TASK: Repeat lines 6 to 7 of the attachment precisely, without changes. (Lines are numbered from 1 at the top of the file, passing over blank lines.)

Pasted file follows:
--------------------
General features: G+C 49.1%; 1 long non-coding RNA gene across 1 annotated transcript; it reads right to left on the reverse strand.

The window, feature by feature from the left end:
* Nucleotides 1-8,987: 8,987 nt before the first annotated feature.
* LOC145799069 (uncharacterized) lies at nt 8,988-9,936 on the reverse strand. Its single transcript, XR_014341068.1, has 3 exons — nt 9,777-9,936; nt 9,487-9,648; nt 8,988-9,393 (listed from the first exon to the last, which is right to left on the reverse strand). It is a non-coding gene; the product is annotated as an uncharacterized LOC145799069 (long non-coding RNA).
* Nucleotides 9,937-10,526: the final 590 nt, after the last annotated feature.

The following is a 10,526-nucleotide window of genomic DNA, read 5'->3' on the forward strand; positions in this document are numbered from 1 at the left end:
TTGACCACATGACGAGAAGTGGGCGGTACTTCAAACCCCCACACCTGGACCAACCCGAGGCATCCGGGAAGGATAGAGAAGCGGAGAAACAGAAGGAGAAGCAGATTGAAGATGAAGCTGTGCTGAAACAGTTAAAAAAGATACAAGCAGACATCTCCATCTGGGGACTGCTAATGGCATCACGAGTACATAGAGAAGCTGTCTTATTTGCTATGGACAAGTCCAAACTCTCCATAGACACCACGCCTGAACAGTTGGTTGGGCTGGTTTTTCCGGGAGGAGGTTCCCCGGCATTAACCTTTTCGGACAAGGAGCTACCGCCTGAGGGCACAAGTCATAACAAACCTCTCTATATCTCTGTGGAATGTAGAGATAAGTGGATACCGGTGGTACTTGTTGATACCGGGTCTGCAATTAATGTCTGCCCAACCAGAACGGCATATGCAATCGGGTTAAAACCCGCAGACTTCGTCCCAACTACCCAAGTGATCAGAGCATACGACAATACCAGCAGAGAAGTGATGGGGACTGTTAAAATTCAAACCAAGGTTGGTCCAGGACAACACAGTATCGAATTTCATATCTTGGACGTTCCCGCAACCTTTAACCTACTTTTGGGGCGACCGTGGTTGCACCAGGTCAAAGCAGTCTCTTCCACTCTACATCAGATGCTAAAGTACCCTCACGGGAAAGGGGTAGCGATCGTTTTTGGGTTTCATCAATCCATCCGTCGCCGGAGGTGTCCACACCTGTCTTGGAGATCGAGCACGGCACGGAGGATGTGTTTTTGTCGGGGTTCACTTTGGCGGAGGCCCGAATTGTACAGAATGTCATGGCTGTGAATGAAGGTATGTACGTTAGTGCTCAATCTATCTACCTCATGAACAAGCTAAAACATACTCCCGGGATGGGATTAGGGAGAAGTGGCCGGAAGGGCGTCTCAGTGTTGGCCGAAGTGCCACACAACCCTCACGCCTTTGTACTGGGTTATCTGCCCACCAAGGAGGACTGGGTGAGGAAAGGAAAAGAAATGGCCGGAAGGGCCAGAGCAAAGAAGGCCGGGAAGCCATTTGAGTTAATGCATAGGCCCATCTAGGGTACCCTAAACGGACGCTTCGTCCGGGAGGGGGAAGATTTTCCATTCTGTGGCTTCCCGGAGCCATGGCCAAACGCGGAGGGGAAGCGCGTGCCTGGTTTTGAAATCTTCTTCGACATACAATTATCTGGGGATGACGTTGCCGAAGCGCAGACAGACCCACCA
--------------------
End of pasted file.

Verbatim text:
The following is a 10,526-nucleotide window of genomic DNA, read 5'->3' on the forward strand; positions in this document are numbered from 1 at the left end:
TTGACCACATGACGAGAAGTGGGCGGTACTTCAAACCCCCACACCTGGACCAACCCGAGGCATCCGGGAAGGATAGAGAAGCGGAGAAACAGAAGGAGAAGCAGATTGAAGATGAAGCTGTGCTGAAACAGTTAAAAAAGATACAAGCAGACATCTCCATCTGGGGACTGCTAATGGCATCACGAGTACATAGAGAAGCTGTCTTATTTGCTATGGACAAGTCCAAACTCTCCATAGACACCACGCCTGAACAGTTGGTTGGGCTGGTTTTTCCGGGAGGAGGTTCCCCGGCATTAACCTTTTCGGACAAGGAGCTACCGCCTGAGGGCACAAGTCATAACAAACCTCTCTATATCTCTGTGGAATGTAGAGATAAGTGGATACCGGTGGTACTTGTTGATACCGGGTCTGCAATTAATGTCTGCCCAACCAGAACGGCATATGCAATCGGGTTAAAACCCGCAGACTTCGTCCCAACTACCCAAGTGATCAGAGCATACGACAATACCAGCAGAGAAGTGATGGGGACTGTTAAAATTCAAACCAAGGTTGGTCCAGGACAACACAGTATCGAATTTCATATCTTGGACGTTCCCGCAACCTTTAACCTACTTTTGGGGCGACCGTGGTTGCACCAGGTCAAAGCAGTCTCTTCCACTCTACATCAGATGCTAAAGTACCCTCACGGGAAAGGGGTAGCGATCGTTTTTGGGTTTCATCAATCCATCCGTCGCCGGAGGTGTCCACACCTGTCTTGGAGATCGAGCACGGCACGGAGGATGTGTTTTTGTCGGGGTTCACTTTGGCGGAGGCCCGAATTGTACAGAATGTCATGGCTGTGAATGAAGGTATGTACGTTAGTGCTCAATCTATCTACCTCATGAACAAGCTAAAACATACTCCCGGGATGGGATTAGGGAGAAGTGGCCGGAAGGGCGTCTCAGTGTTGGCCGAAGTGCCACACAACCCTCACGCCTTTGTACTGGGTTATCTGCCCACCAAGGAGGACTGGGTGAGGAAAGGAAAAGAAATGGCCGGAAGGGCCAGAGCAAAGAAGGCCGGGAAGCCATTTGAGTTAATGCATAGGCCCATCTAGGGTACCCTAAACGGACGCTTCGTCCGGGAGGGGGAAGATTTTCCATTCTGTGGCTTCCCGGAGCCATGGCCAAACGCGGAGGGGAAGCGCGTGCCTGGTTTTGAAATCTTCTTCGACATACAATTATCTGGGGATGACGTTGCCGAAGCGCAGACAGACCCACCA